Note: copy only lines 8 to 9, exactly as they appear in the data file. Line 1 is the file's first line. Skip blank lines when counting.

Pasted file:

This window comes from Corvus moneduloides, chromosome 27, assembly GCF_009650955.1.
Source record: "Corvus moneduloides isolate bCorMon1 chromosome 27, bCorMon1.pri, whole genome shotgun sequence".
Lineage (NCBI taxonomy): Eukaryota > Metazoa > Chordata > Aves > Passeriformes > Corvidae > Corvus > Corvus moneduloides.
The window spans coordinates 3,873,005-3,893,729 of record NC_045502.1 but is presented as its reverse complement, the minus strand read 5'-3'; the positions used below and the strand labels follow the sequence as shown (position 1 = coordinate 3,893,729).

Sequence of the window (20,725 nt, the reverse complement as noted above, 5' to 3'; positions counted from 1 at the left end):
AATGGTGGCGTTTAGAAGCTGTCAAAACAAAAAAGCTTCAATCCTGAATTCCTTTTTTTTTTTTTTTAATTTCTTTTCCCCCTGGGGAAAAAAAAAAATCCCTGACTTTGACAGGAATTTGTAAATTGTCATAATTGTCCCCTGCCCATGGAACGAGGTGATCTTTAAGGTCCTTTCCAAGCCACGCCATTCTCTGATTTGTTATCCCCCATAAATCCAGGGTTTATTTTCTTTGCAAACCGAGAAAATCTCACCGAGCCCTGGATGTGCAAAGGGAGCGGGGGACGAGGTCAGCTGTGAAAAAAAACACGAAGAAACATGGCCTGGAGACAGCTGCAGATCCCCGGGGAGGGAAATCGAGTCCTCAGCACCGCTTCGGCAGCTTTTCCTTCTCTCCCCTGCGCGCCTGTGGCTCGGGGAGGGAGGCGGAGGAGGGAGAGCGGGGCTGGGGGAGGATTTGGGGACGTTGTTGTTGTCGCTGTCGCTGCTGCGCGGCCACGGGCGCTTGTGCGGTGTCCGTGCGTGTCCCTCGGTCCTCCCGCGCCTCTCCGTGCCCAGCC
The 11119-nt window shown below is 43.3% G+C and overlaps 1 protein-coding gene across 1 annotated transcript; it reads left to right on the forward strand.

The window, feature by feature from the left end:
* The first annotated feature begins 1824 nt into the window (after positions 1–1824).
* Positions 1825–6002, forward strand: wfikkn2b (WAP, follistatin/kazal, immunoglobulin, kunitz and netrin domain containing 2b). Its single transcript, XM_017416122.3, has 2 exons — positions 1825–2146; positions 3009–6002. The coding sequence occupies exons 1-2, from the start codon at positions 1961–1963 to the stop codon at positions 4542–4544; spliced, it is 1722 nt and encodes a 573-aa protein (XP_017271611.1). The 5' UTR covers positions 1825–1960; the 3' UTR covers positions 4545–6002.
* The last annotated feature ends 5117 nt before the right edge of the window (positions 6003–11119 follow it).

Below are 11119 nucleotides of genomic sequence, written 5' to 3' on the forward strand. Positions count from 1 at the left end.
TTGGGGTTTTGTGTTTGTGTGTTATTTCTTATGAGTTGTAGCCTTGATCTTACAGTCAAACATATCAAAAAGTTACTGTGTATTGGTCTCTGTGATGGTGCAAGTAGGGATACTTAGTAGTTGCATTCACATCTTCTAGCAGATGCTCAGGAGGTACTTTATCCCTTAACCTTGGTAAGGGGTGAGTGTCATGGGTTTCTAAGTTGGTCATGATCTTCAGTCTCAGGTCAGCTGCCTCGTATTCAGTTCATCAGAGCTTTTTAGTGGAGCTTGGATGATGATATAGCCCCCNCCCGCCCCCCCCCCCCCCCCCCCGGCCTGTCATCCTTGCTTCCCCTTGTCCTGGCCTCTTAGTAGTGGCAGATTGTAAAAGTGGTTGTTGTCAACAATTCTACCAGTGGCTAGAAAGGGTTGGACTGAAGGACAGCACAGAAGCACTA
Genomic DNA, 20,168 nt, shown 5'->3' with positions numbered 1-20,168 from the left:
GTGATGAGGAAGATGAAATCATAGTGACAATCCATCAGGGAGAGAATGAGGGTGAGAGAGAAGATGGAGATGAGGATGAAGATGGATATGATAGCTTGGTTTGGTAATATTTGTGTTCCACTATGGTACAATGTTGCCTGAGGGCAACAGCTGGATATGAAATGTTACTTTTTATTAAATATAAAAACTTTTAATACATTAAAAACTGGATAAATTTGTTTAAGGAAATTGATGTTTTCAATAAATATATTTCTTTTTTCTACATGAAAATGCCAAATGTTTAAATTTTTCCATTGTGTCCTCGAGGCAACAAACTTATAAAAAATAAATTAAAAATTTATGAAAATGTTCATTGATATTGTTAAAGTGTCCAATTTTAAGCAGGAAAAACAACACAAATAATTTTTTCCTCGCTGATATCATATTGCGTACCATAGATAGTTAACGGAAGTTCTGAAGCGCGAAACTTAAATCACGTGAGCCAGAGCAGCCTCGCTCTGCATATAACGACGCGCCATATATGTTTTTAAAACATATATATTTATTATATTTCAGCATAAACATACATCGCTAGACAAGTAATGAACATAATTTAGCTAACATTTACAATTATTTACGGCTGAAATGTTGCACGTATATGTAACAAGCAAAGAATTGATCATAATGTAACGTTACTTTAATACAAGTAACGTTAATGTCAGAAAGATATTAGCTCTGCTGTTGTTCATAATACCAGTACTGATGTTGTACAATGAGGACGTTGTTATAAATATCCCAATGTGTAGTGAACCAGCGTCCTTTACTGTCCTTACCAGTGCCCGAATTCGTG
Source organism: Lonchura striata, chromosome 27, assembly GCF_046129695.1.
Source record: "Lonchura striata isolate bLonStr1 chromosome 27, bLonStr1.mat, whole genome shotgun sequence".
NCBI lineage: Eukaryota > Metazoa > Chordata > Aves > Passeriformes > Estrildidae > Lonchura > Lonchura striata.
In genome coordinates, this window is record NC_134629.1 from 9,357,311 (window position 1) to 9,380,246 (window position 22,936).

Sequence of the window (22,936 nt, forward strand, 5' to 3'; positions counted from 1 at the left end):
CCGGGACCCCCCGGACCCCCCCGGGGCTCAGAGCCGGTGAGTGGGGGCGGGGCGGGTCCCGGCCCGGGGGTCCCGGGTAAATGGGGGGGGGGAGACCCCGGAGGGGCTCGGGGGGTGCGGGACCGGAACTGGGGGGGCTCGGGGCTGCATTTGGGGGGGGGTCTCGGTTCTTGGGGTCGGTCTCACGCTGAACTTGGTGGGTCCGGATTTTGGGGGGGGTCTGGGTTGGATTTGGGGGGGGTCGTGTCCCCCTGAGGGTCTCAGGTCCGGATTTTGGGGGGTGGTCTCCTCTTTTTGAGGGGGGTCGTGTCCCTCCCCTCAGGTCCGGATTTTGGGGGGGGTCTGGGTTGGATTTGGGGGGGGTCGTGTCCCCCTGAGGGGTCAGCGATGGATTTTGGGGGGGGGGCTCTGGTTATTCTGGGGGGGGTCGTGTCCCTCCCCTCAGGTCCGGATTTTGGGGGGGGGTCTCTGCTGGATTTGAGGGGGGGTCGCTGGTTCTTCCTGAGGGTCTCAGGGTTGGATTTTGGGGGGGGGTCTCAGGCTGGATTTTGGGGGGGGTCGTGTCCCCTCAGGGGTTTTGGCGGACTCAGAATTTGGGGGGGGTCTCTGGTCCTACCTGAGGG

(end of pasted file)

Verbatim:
The window, feature by feature from the left end:
* The first annotated feature begins 1824 nt into the window (after positions 1–1824).